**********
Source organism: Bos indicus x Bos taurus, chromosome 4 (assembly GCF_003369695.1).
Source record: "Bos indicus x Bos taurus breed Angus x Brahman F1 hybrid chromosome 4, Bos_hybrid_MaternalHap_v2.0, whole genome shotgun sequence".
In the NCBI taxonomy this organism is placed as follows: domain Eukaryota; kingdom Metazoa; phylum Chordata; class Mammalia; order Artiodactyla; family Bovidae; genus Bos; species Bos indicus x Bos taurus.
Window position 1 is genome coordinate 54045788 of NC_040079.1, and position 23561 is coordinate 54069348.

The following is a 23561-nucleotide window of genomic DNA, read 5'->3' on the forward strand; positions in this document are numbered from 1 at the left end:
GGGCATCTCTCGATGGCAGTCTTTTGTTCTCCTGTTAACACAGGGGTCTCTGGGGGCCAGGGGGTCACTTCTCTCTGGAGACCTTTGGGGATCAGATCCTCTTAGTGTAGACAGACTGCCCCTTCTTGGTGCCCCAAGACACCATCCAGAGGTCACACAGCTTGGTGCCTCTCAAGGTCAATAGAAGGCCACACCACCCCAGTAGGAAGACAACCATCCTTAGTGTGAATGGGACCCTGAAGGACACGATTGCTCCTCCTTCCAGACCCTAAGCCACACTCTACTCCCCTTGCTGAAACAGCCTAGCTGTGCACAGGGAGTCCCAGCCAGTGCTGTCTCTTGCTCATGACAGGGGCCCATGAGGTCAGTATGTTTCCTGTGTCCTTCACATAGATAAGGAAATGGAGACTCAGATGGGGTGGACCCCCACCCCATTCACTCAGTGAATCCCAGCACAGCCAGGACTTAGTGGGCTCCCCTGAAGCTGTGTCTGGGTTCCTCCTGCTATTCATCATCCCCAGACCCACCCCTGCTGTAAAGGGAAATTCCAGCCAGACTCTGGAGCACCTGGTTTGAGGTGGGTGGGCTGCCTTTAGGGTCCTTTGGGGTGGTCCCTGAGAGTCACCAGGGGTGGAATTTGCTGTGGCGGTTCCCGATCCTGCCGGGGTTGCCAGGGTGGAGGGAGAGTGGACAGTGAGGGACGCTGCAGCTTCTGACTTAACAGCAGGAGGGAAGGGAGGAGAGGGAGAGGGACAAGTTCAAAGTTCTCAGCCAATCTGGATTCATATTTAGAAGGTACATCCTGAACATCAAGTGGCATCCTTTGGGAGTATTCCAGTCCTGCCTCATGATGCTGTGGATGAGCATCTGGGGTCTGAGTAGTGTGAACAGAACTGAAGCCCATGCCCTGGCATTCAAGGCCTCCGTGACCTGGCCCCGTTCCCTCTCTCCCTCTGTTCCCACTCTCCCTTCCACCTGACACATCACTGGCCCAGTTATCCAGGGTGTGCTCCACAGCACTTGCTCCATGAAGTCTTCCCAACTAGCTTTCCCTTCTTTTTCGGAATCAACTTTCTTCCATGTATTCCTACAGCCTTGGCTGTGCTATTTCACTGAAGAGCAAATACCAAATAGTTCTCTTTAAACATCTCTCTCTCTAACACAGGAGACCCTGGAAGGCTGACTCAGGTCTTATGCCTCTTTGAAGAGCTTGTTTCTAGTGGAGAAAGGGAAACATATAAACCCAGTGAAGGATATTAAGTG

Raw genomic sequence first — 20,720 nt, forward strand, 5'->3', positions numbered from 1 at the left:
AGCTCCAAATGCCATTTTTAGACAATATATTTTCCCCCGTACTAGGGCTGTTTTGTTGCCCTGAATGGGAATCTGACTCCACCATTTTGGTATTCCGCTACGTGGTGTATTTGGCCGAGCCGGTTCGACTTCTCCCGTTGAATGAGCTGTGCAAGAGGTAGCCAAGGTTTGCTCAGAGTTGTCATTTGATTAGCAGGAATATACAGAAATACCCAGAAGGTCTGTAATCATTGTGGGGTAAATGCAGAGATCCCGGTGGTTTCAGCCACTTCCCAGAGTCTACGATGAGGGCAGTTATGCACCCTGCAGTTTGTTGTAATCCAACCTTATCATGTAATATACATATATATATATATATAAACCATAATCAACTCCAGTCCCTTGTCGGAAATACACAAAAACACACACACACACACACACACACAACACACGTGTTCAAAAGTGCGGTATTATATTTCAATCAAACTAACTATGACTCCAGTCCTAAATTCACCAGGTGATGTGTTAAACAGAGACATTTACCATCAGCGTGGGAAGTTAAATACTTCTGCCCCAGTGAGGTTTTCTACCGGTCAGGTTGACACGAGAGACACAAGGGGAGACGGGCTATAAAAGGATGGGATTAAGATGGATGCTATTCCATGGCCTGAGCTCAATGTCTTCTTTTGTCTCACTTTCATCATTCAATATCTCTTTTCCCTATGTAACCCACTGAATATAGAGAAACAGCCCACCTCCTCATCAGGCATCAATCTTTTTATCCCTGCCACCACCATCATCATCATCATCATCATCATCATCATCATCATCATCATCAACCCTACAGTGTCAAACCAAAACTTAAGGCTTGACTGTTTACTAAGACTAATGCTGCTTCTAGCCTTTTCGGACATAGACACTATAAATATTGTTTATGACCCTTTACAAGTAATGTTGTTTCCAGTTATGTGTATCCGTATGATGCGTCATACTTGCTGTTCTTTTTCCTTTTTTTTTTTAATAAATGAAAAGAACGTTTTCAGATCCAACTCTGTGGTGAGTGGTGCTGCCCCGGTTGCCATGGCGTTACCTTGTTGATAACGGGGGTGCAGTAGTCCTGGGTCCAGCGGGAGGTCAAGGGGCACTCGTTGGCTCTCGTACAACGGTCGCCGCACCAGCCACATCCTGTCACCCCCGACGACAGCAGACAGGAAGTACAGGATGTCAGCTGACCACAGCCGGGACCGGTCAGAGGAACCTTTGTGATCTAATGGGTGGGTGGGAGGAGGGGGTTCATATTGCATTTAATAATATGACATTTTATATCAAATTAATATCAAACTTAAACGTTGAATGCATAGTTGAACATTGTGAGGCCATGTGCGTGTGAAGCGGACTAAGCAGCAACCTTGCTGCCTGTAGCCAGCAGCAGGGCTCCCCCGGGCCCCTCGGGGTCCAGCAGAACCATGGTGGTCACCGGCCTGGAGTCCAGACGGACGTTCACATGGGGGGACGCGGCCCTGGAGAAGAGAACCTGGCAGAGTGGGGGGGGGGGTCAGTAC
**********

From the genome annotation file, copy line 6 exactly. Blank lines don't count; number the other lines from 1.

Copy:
GGGCATCTCTCGATGGCAGTCTTTTGTTCTCCTGTTAACACAGGGGTCTCTGGGGGCCAGGGGGTCACTTCTCTCTGGAGACCTTTGGGGATCAGATCCTCTTAGTGTAGACAGACTGCCCCTTCTTGGTGCCCCAAGACACCATCCAGAGGTCACACAGCTTGGTGCCTCTCAAGGTCAATAGAAGGCCACACCACCCCAGTAGGAAGACAACCATCCTTAGTGTGAATGGGACCCTGAAGGACACGATTGCTCCTCCTTCCAGACCCTAAGCCACACTCTACTCCCCTTGCTGAAACAGCCTAGCTGTGCACAGGGAGTCCCAGCCAGTGCTGTCTCTTGCTCATGACAGGGGCCCATGAGGTCAGTATGTTTCCTGTGTCCTTCACATAGATAAGGAAATGGAGACTCAGATGGGGTGGACCCCCACCCCATTCACTCAGTGAATCCCAGCACAGCCAGGACTTAGTGGGCTCCCCTGAAGCTGTGTCTGGGTTCCTCCTGCTATTCATCATCCCCAGACCCACCCCTGCTGTAAAGGGAAATTCCAGCCAGACTCTGGAGCACCTGGTTTGAGGTGGGTGGGCTGCCTTTAGGGTCCTTTGGGGTGGTCCCTGAGAGTCACCAGGGGTGGAATTTGCTGTGGCGGTTCCCGATCCTGCCGGGGTTGCCAGGGTGGAGGGAGAGTGGACAGTGAGGGACGCTGCAGCTTCTGACTTAACAGCAGGAGGGAAGGGAGGAGAGGGAGAGGGACAAGTTCAAAGTTCTCAGCCAATCTGGATTCATATTTAGAAGGTACATCCTGAACATCAAGTGGCATCCTTTGGGAGTATTCCAGTCCTGCCTCATGATGCTGTGGATGAGCATCTGGGGTCTGAGTAGTGTGAACAGAACTGAAGCCCATGCCCTGGCATTCAAGGCCTCCGTGACCTGGCCCCGTTCCCTCTCTCCCTCTGTTCCCACTCTCCCTTCCACCTGACACATCACTGGCCCAGTTATCCAGGGTGTGCTCCACAGCACTTGCTCCATGAAGTCTTCCCAACTAGCTTTCCCTTCTTTTTCGGAATCAACTTTCTTCCATGTATTCCTACAGCCTTGGCTGTGCTATTTCACTGAAGAGCAAATACCAAATAGTTCTCTTTAAACATCTCTCTCTCTAACACAGGAGACCCTGGAAGGCTGACTCAGGTCTTATGCCTCTTTGAAGAGCTTGTTTCTAGTGGAGAAAGGGAAACATATAAACCCAGTGAAGGATATTAAGTG